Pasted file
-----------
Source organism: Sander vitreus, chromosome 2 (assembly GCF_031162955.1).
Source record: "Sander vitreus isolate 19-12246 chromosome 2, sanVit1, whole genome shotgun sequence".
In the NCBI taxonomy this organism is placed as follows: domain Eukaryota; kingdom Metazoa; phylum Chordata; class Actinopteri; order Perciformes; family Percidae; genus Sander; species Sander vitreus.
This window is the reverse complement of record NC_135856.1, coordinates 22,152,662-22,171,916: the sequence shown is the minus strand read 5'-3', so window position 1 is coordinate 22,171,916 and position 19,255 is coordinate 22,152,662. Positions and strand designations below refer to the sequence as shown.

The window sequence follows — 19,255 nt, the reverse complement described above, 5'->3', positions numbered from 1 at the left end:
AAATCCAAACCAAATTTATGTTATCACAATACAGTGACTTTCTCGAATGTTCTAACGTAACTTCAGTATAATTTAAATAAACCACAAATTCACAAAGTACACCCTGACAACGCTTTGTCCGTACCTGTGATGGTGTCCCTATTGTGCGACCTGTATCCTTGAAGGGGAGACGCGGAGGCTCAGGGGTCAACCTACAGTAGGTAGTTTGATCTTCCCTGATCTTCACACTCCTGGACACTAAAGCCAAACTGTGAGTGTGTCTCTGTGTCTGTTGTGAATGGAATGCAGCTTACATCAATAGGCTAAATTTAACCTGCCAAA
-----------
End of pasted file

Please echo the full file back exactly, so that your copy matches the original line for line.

Source organism: Sander vitreus, chromosome 2 (assembly GCF_031162955.1).
Source record: "Sander vitreus isolate 19-12246 chromosome 2, sanVit1, whole genome shotgun sequence".
In the NCBI taxonomy this organism is placed as follows: domain Eukaryota; kingdom Metazoa; phylum Chordata; class Actinopteri; order Perciformes; family Percidae; genus Sander; species Sander vitreus.
This window is the reverse complement of record NC_135856.1, coordinates 22,152,662-22,171,916: the sequence shown is the minus strand read 5'-3', so window position 1 is coordinate 22,171,916 and position 19,255 is coordinate 22,152,662. Positions and strand designations below refer to the sequence as shown.

The window sequence follows — 19,255 nt, the reverse complement described above, 5'->3', positions numbered from 1 at the left end:
AAATCCAAACCAAATTTATGTTATCACAATACAGTGACTTTCTCGAATGTTCTAACGTAACTTCAGTATAATTTAAATAAACCACAAATTCACAAAGTACACCCTGACAACGCTTTGTCCGTACCTGTGATGGTGTCCCTATTGTGCGACCTGTATCCTTGAAGGGGAGACGCGGAGGCTCAGGGGTCAACCTACAGTAGGTAGTTTGATCTTCCCTGATCTTCACACTCCTGGACACTAAAGCCAAACTGTGAGTGTGTCTCTGTGTCTGTTGTGAATGGAATGCAGCTTACATCAATAGGCTAAATTTAACCTGCCAAA